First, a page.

When you die, your stories and your memories die with you. This includes the stories you know about your grandparents and great-grandparents; the stories your mother told you about relatives you never met; the stories your grandfather told about life in bygone days. Unless you preserve these stories in a way that your family can access them and in a way that is meaningful, your family legacy will die, if not with you, then with your children.
When my childless Aunt Hope died I took a box of photographs stored in her closet that my cousin was going to throw them out. I couldn’t wait to get home to see what was in them. I opened the box anxiously anticipating what I would find hoping to see pictures of my father and aunts and uncles when they were little.
What I found was disappointing. I didn’t know who was in the pictures or where they were taken. Pictures are of my father’s mother’s relatives who I never met remain mysterious. Without information accompanying the pictures, their meaning is lost to me.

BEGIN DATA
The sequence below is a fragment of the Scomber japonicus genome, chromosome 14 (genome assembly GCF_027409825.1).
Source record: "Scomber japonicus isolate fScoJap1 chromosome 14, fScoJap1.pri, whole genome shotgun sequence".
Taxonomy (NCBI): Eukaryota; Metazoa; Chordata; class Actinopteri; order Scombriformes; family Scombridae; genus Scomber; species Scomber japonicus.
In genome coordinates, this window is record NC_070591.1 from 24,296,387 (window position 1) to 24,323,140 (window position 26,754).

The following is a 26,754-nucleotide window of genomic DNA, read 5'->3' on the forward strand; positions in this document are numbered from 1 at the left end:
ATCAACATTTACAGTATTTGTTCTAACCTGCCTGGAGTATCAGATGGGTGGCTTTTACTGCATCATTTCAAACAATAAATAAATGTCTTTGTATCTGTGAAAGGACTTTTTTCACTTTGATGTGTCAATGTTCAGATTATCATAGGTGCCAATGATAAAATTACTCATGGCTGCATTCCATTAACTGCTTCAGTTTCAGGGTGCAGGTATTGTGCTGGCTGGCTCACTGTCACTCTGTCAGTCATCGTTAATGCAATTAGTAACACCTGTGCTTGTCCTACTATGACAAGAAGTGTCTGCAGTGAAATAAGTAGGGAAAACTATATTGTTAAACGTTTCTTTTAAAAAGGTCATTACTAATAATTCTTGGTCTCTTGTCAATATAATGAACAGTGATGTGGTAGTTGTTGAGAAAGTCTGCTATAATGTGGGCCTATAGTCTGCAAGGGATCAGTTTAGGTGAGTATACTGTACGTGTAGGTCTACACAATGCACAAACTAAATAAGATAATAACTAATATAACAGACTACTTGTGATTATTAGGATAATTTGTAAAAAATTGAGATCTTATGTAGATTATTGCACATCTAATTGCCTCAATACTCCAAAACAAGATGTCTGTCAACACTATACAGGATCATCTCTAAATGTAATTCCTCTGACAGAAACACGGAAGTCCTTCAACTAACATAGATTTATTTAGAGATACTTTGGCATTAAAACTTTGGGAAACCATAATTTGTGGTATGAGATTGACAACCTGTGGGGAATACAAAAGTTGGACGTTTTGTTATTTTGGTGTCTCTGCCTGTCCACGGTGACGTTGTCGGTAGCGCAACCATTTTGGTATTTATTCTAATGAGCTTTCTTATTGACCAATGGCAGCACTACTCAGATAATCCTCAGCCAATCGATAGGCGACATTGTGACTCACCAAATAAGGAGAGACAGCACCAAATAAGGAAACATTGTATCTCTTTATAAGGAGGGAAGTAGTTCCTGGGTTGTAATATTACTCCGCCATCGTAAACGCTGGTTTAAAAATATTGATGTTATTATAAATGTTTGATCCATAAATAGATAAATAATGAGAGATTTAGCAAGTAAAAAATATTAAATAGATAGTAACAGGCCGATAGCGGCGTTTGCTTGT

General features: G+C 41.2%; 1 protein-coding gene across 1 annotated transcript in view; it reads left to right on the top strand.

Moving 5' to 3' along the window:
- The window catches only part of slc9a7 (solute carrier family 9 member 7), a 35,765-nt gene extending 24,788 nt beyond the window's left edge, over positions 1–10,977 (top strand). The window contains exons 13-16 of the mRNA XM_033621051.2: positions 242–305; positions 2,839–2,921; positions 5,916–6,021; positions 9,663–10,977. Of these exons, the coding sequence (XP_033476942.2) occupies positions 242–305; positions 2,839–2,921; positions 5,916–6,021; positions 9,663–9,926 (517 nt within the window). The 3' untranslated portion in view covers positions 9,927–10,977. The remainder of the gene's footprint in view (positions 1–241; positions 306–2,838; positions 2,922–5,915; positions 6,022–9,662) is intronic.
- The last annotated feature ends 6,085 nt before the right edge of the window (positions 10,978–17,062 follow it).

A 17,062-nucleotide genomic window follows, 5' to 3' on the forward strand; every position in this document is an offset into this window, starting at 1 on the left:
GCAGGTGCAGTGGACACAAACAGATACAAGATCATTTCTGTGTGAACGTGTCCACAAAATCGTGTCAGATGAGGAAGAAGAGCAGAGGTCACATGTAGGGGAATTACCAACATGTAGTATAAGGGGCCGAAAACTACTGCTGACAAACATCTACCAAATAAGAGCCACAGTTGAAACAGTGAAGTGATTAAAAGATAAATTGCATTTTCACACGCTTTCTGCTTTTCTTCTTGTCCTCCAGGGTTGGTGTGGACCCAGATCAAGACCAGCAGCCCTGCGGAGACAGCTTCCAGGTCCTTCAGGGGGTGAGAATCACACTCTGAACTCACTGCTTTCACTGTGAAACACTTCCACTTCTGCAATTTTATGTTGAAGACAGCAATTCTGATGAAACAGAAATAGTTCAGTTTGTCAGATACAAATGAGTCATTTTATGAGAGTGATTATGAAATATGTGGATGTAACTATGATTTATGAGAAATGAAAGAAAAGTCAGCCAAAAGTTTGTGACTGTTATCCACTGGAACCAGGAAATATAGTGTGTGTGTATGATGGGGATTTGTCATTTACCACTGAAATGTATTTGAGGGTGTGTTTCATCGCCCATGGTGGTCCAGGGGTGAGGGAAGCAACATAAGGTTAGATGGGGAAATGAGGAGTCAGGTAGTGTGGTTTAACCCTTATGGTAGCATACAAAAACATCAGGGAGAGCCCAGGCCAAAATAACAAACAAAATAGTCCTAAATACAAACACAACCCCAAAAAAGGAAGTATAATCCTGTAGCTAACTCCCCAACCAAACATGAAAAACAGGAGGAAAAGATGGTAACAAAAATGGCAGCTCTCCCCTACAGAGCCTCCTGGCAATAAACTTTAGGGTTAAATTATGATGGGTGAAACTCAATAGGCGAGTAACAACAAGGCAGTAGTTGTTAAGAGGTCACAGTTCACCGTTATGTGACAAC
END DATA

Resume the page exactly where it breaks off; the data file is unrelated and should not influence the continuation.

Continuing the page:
I brought the box of photographs to Hope’s sister, Thelma in the hopes she could identify them. She was helpful to a point, but dementia had already set in and I quickly became aware that she was making up names in an effort to do a good job and please me. Taking the time to include the who, what, where, why and how of photographs may be the difference between a photograph being kept and cherished and one that finds its way to the trash bin.
Have you ever gone to a flea market, yard sale or church bazaar and found a box of photographs on the table ready to be sold to the next buyer? I’ve always wondered how those photographs ended up in a place like that. After seeing my aunt’s photographs, I understood why a family member would have no reason to keep them. Why not get rid of a box of photographs that are meaningless to you? Without an explanation of who is in the picture and what is going on, the pictures are just clutter. Unless you take the time to organize and preserve your photographs, they might end up in a flea market bin someday, too. On the other hand, if you take the time to describe your photographs and other materials, you will create a family legacy that people in your family will appreciate for generations.